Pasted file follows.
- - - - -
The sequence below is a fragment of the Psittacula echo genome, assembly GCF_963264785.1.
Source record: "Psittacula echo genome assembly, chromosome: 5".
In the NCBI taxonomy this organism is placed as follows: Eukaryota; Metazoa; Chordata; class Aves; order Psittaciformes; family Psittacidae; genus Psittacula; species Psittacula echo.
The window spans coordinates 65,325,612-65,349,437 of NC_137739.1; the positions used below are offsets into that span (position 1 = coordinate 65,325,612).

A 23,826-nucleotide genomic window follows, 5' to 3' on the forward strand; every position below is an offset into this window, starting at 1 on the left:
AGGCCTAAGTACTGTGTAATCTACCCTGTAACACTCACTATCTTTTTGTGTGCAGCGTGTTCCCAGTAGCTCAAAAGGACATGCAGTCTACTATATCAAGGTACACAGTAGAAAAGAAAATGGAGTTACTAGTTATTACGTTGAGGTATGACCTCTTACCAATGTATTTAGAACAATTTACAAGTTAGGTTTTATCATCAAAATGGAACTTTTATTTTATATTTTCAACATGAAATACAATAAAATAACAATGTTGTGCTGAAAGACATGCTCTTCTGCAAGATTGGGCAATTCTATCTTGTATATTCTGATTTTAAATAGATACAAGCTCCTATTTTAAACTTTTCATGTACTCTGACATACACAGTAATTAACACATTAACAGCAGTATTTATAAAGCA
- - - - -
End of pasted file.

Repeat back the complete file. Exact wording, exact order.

The sequence below is a fragment of the Psittacula echo genome, assembly GCF_963264785.1.
Source record: "Psittacula echo genome assembly, chromosome: 5".
In the NCBI taxonomy this organism is placed as follows: Eukaryota; Metazoa; Chordata; class Aves; order Psittaciformes; family Psittacidae; genus Psittacula; species Psittacula echo.
The window spans coordinates 65,325,612-65,349,437 of NC_137739.1; the positions used below are offsets into that span (position 1 = coordinate 65,325,612).

A 23,826-nucleotide genomic window follows, 5' to 3' on the forward strand; every position below is an offset into this window, starting at 1 on the left:
AGGCCTAAGTACTGTGTAATCTACCCTGTAACACTCACTATCTTTTTGTGTGCAGCGTGTTCCCAGTAGCTCAAAAGGACATGCAGTCTACTATATCAAGGTACACAGTAGAAAAGAAAATGGAGTTACTAGTTATTACGTTGAGGTATGACCTCTTACCAATGTATTTAGAACAATTTACAAGTTAGGTTTTATCATCAAAATGGAACTTTTATTTTATATTTTCAACATGAAATACAATAAAATAACAATGTTGTGCTGAAAGACATGCTCTTCTGCAAGATTGGGCAATTCTATCTTGTATATTCTGATTTTAAATAGATACAAGCTCCTATTTTAAACTTTTCATGTACTCTGACATACACAGTAATTAACACATTAACAGCAGTATTTATAAAGCA